Writing a Killer Personal Statement for University I Oxford Open Learning


    Writing a Killer Personal Statement for University

    University applications are sent out by the thousands each year, with the personal statement a key ingredient. So it is important that yours stands out for all of the right reasons.

    Before you start writing, it is important to consider the purpose of your personal statement. It is of course to represent you and your passion for the course you are applying for. But it is also important to understand how universities will use your personal statement.

    For Universities that Don’t Interview:

    • You should use the statement to represent yourself in the way you would want to come across in an interview.

    For Universities that Do Interview:

    • You should still use the statement to represent yourself, but think along the lines of what might make the university decide to offer you an interview. Ask yourself, why should they want to meet me?

    Don’t Just Focus on Academics

    Your academic background, predicted results and interests are of course a core part of your statement. However, universities also want to know more about you as a person.

    It is always a good idea to write about extra-curricular activities. However, when doing so, try not to focus on explaining what your activities involve – a common mistake. Instead, write about what skills you have developed through them and how they will be valuable to you and the university if they offer you a place.

    Get the Structure and Balance Right

    There is no hard and fast rule of how many lines each part of your personal statement should be. Here, though, is a suggested guide:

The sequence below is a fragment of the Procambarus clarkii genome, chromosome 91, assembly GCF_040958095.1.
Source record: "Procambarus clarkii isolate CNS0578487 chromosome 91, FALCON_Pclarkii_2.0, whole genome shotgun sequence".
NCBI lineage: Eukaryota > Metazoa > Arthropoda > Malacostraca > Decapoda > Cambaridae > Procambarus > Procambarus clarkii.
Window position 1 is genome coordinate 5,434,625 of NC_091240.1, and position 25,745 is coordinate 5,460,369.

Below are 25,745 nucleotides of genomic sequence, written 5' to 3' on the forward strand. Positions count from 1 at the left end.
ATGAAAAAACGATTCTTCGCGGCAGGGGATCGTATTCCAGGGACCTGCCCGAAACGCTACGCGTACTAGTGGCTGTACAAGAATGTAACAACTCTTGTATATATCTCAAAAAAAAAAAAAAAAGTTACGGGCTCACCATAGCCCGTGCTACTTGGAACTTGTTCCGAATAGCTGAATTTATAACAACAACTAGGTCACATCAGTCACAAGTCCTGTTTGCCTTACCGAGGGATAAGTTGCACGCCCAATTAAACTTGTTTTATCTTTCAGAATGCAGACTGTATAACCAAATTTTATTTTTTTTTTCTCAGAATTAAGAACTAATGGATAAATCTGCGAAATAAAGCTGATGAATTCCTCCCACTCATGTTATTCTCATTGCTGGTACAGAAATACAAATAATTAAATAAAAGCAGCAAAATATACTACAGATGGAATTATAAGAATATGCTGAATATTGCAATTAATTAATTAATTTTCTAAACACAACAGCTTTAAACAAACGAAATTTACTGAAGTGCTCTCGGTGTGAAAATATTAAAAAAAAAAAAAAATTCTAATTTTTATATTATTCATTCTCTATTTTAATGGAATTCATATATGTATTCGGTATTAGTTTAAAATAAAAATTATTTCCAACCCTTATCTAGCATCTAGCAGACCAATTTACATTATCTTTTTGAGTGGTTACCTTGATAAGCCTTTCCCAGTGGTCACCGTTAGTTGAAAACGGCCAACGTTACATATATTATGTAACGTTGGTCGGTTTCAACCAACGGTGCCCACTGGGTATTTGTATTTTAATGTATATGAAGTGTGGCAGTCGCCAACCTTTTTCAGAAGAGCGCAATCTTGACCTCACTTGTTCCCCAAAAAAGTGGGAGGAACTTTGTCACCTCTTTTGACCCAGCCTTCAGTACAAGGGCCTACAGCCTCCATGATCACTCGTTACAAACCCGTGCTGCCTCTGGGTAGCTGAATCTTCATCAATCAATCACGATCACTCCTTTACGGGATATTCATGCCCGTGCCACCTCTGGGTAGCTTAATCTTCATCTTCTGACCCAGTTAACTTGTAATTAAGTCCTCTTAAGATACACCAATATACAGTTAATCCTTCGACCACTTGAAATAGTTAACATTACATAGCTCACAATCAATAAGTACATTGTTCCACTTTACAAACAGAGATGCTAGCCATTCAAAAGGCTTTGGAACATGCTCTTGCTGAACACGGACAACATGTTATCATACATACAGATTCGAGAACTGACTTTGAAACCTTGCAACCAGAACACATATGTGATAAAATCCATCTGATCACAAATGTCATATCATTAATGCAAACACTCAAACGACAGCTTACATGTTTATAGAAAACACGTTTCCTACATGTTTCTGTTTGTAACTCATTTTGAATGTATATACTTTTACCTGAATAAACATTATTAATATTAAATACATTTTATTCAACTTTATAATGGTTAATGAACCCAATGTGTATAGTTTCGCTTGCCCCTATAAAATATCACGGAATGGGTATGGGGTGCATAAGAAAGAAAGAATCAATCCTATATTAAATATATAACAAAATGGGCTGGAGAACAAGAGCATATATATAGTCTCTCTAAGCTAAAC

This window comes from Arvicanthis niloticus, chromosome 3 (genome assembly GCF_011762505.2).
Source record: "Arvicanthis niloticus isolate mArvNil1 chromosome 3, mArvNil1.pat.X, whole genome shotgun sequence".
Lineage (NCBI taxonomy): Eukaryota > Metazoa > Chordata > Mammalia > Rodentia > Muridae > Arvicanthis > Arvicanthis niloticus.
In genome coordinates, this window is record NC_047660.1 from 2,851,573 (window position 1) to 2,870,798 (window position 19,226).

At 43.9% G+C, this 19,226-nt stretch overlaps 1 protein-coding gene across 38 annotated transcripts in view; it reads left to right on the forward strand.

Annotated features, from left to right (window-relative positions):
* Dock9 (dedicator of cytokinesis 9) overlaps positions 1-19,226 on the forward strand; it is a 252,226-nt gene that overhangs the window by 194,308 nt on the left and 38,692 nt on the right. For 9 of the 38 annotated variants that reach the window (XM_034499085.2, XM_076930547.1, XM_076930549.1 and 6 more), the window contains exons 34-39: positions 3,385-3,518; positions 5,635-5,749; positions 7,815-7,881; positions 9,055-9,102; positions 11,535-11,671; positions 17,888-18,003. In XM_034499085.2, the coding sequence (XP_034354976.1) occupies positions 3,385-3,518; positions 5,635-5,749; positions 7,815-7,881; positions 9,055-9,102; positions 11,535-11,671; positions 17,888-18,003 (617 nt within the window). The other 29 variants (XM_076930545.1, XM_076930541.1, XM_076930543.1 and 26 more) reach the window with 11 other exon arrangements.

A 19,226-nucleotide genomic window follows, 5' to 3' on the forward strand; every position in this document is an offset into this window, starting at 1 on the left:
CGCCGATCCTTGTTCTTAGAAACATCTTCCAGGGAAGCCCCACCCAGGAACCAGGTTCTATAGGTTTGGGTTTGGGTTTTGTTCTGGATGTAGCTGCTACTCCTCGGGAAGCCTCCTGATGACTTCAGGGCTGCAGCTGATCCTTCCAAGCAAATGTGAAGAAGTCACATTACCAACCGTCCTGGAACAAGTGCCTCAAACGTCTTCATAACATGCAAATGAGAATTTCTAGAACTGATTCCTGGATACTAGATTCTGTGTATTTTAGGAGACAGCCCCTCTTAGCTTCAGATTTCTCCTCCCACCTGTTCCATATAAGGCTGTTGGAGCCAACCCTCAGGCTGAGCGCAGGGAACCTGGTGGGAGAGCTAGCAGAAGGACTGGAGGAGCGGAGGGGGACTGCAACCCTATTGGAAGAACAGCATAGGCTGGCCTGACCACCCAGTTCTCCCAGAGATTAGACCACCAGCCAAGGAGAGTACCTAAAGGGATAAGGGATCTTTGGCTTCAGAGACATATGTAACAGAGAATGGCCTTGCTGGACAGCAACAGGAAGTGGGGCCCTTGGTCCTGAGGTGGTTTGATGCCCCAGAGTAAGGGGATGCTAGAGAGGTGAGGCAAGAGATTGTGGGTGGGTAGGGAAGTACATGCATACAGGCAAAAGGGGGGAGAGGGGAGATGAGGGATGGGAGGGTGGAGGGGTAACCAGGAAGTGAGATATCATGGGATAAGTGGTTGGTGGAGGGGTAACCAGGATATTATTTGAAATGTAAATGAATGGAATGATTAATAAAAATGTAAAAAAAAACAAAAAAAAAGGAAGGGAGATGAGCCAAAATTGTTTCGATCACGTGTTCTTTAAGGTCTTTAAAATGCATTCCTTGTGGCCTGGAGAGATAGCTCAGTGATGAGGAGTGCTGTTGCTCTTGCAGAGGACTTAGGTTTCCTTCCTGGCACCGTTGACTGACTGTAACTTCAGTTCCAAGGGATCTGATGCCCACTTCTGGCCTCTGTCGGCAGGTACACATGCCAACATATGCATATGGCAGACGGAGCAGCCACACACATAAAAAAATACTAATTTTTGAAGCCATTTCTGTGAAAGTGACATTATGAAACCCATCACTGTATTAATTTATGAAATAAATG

Introduction – maximum 6 lines

    Academic – up to 30 lines

    Extra-Curricular – up to 10 lines

    Conclusion – maximum 4 lines

    You don’t have to stick to this rigidly. But try and get your proportions right. Your introduction should be strong and concise, you should discuss your academic information in detail (and keep it relevant), your extra-curricular information should be shorter (about a third of the size of your academic paragraph) and you should have a short conclusion.

    Writing a Strong Introduction

    One of the hardest parts of writing a personal statement is knowing how to start. The trick is to be succinct (get to the point) and keep it interesting. A good way to start is by briefly explaining why you have chosen the course you are applying for. You could explain your motivation for selecting it, demonstrate your understanding of it and express why it excites you.

    You don’t have to say, “I have always wanted to do this.”

    Don’t be afraid to show passion for your subject, but when you do, be honest. If someone has wanted to study their course since they were little, they will not be favoured over someone who was attracted to the course during a university open day.

    Whenever and however you decide upon applying to a course, just make sure that you justify your reasons. Show the university that you are truly passionate and enthusiastic about the subject.


    For more information on Personal Statements, you can visit UCAS’ official site. They offer further information and examples of statements: https://www.ucas.com/undergraduate/applying-university/how-write-ucas-undergraduate-personal-statement


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    Sumantha is an education and training specialist with over ten years' experience in developing and delivering adult and secondary level education. Her professional journey includes a six-year stint as a secondary school teacher. She is currently a freelance content writer and learning and development consultant. Sumantha also has a portfolio of private students who she teaches up to GCSE level.